What is it about golf that attracts you most?
Once you face an obstacle, you work a way to overcome it. That is the biggest lesson I take from golf. You face lots of hurdles in life, but you should not give up and work hard continuously to overcome it.
How would you assess the future of golf in Bangladesh?
The way Bangladesh is moving forward, we are set to meet the SDGs in 2030 and become a developed country by 2041. However, being developed does not only mean being rich, it encompasses a whole lot of things. Golf, too, will be a part of this development journey. I believe golf will be much ahead of where it is now by 2025.
Now let’s hear about your career in the Air Force.
To be honest, I never saw it like this that I would be the Air Force chief one day. However, probably flying and being in this job was probably inherent within me. Let me tell you my experience from childhood. When our War of Independence was taking place, I was very young. I used to see everyone coming to our house in Old Dhaka and taking shelter in a small room on the ground floor. People used to get scared of gunshots or bombings. But I used to go to the rooftop to see the fighter aircraft in action. Most of my drawings on my scrapbook were about planes and spacecrafts. But I still did not have the idea of becoming a pilot.
When I grew up I used to think of becoming a scientist I participated in a lot of science fairs and earned a few first prizes. I was a bit chubby, so nobody thought I would be able to become a pilot. But when I appeared for the ISSB exam, I passed, may be due to my curricular and extra-curricular activities. Once I joined the Air Force, I felt it was pretty tough. But I kept working on it. However, being in the Air Force not necessarily mean you would go to the top. I faced a lot of ups and downs and obstacles. Sometimes I thought it was the end of my journey in the Air Force. But I never gave up. I always had the knack of trying to get the bottom of things, to know things well. May be that is the reason I was successful. To be fair I got inspiration from a few Bengali science fiction novels too, mostly by Dr. Muhammad Zafar Iqbal and by Humayun Ahmed. I used to read Sharatchandra Chattapadhyay, Mark Twain and others’ writings. Those readings gave me a different perspective of life.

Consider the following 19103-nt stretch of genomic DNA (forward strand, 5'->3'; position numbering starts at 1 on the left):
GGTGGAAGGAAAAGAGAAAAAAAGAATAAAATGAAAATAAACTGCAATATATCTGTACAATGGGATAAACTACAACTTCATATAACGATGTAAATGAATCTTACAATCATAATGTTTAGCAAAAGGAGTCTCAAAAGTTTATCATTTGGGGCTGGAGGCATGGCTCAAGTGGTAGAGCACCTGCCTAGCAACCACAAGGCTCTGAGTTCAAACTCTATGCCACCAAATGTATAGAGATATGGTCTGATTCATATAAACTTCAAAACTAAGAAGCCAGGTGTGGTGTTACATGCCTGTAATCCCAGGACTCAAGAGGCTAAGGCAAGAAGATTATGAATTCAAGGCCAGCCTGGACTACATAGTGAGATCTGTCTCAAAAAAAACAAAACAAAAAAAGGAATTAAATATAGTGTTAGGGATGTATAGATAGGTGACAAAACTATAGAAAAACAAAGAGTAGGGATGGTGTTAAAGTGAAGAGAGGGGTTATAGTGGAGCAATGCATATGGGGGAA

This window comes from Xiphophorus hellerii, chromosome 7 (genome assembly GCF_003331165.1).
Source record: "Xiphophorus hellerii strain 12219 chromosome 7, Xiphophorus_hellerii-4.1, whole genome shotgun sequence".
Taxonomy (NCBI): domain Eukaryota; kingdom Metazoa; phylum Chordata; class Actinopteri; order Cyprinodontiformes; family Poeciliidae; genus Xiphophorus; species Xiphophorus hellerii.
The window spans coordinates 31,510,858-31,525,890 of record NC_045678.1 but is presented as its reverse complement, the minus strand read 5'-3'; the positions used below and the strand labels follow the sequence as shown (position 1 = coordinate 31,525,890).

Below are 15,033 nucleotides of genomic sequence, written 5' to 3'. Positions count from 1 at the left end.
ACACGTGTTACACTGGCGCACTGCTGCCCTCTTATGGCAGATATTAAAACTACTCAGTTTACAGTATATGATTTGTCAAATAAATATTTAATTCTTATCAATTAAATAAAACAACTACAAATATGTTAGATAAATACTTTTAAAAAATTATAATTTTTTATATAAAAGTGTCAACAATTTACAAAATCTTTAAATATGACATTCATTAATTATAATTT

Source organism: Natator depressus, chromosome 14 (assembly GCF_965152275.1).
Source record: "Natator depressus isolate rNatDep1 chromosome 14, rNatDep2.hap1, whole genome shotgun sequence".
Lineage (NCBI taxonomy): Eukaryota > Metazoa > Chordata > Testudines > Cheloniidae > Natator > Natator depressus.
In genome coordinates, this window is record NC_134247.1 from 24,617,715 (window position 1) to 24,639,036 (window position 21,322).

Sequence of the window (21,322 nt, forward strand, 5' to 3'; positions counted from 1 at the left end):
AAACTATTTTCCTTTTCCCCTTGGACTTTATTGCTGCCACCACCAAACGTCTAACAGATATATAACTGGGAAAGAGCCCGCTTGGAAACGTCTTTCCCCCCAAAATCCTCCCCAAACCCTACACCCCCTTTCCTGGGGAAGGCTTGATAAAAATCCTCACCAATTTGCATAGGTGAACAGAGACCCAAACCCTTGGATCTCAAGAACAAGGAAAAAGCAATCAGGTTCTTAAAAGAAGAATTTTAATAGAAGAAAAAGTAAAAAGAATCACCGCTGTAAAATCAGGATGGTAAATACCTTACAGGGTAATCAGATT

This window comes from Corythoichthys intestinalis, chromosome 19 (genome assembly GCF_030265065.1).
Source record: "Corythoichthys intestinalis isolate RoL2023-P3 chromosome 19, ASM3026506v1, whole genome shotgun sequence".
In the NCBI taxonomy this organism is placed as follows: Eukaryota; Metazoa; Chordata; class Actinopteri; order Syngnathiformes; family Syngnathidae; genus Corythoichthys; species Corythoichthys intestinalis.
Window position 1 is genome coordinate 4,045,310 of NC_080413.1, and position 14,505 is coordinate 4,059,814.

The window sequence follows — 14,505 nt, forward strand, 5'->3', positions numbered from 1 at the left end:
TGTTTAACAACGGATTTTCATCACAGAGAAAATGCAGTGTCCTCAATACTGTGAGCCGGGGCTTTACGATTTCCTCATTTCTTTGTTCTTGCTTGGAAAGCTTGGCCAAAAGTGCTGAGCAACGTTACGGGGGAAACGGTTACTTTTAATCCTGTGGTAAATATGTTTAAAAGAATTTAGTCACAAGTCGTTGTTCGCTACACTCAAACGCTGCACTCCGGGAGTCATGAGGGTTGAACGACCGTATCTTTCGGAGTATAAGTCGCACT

What is your message to those who are just joining the Air Force?
Do not get bogged down by any adversary. You may not be proficient in one aspect, but you must have something where you will excel. So one should not get demoralised and should keep persevering.
What does success mean to you?
When I first went to school, my mother said, “Try to seat in the front bench, listen attentively to what your teachers say. Try to help others and not harm anyone. Accept what you get as your deserved reward from God.” I believe success is like that. Not everyone will reach the top level, not everyone will succeed in the same fashion. But everyone can have success in their own sphere in their very own way.
Today’s generation spends a lot of time on social media and stuff. Do you think golf can help them away from these addictions?
Today’s generation want a very colourful, enjoyable life. But in reality life is never like that. There will be sorrow as there will be happiness; there will be achievement as there will be failure. If one is glued to the virtual world, he will not realise this. He should strike a balance between virtual and real life. We need a young generation full of sympathy and empathy for others. To develop that they need to increase their outdoor activities. In this regard, golf can contribute positively.
What is your life lesson?
Every human being should be aware of the world and be mindful of what is going on around him or her. Everyone should think about how to improve the quality of life and quality of things around them.
Media can play a vital role in promoting anything. What more can our media do to promote golf?
We need better write-ups, stories with a touch of humour. We need all media inclusive approach to promote golf.
Do you think golf can reach the status of second biggest sport in Bangladesh by 2025?
It may even become the number one sport by 2041.